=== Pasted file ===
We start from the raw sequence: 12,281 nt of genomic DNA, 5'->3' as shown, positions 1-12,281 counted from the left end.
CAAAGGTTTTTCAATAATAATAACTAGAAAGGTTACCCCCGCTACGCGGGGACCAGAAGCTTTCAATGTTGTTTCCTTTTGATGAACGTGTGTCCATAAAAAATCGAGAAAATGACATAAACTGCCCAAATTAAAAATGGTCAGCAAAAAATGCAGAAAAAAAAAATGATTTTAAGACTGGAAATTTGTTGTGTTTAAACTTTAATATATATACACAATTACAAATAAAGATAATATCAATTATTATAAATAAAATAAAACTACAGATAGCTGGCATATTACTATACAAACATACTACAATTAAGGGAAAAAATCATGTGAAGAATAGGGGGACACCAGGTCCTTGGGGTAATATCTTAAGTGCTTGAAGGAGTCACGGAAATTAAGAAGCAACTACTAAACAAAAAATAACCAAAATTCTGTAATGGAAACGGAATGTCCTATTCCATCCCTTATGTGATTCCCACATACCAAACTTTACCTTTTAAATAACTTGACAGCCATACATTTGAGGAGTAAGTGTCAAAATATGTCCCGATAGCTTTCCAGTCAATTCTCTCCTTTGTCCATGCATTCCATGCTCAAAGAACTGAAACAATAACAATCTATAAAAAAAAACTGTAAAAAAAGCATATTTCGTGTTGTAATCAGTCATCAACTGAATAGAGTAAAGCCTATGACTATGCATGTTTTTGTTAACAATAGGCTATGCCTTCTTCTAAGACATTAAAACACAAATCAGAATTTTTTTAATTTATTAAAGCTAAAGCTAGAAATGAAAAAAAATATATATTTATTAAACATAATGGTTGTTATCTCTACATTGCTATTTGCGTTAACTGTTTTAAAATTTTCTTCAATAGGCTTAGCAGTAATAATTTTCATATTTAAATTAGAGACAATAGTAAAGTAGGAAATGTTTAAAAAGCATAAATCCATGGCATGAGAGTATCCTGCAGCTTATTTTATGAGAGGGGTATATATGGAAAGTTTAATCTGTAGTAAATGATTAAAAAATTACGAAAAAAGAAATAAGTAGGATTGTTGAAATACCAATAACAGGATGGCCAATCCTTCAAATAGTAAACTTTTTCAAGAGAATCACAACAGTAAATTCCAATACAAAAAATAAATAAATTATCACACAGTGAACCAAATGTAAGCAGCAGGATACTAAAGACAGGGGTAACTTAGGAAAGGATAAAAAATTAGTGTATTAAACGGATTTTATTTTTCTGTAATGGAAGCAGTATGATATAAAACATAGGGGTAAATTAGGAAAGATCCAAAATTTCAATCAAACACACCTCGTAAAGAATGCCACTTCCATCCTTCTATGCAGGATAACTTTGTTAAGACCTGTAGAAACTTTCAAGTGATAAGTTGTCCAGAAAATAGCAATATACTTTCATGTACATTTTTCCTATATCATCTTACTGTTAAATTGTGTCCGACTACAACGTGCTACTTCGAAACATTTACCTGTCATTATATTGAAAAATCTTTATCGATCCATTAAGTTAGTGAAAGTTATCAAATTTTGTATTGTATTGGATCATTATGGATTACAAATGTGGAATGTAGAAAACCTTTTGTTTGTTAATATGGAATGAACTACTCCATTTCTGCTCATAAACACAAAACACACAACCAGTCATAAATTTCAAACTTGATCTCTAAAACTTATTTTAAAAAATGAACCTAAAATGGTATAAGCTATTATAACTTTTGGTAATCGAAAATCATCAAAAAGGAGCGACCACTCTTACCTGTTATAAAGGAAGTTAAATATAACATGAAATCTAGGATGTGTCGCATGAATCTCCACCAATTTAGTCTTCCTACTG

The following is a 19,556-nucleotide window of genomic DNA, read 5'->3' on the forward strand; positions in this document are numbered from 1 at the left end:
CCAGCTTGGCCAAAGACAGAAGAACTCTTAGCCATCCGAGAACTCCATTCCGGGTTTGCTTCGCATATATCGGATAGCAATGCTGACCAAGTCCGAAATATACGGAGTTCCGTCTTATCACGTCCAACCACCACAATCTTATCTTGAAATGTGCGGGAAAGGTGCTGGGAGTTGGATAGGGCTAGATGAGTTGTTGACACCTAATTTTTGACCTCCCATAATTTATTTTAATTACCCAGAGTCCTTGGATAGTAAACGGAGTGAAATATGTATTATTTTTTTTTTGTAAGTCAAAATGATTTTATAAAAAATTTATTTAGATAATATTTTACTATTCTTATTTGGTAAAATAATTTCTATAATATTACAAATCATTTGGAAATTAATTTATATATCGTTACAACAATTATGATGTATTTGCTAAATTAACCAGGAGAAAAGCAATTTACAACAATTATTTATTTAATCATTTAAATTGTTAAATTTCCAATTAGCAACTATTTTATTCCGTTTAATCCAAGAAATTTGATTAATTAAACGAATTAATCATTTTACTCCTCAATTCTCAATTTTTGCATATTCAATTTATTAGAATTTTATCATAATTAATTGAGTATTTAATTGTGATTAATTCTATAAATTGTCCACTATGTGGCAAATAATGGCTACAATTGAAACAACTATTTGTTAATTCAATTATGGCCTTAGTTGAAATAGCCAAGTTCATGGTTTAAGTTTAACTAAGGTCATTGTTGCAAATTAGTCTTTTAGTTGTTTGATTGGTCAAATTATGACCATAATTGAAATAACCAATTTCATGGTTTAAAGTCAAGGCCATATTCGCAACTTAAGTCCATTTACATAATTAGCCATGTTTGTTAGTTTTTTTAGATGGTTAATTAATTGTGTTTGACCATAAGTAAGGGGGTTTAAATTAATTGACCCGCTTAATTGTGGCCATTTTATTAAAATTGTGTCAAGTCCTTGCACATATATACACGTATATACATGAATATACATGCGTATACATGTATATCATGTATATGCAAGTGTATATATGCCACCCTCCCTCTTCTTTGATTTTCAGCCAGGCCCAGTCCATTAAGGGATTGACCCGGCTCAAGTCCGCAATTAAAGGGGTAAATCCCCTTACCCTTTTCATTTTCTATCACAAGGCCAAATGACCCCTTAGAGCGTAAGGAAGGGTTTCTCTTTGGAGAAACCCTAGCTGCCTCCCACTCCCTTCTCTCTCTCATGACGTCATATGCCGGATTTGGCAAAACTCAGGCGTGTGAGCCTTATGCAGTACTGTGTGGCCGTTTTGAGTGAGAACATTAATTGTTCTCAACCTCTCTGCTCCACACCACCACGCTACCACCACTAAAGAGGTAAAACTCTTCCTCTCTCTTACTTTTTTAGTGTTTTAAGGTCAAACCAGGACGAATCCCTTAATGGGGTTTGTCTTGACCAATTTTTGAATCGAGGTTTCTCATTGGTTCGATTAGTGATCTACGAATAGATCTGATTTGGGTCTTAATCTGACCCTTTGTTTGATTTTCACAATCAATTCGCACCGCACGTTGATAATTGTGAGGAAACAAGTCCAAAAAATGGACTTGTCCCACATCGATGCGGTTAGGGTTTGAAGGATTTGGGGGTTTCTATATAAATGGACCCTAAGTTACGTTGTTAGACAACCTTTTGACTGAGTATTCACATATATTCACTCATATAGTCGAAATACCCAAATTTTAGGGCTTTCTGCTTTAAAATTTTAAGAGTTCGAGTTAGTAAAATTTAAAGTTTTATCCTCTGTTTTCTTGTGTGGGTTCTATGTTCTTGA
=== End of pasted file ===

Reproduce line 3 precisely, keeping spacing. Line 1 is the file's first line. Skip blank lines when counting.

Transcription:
The following is a 19,556-nucleotide window of genomic DNA, read 5'->3' on the forward strand; positions in this document are numbered from 1 at the left end: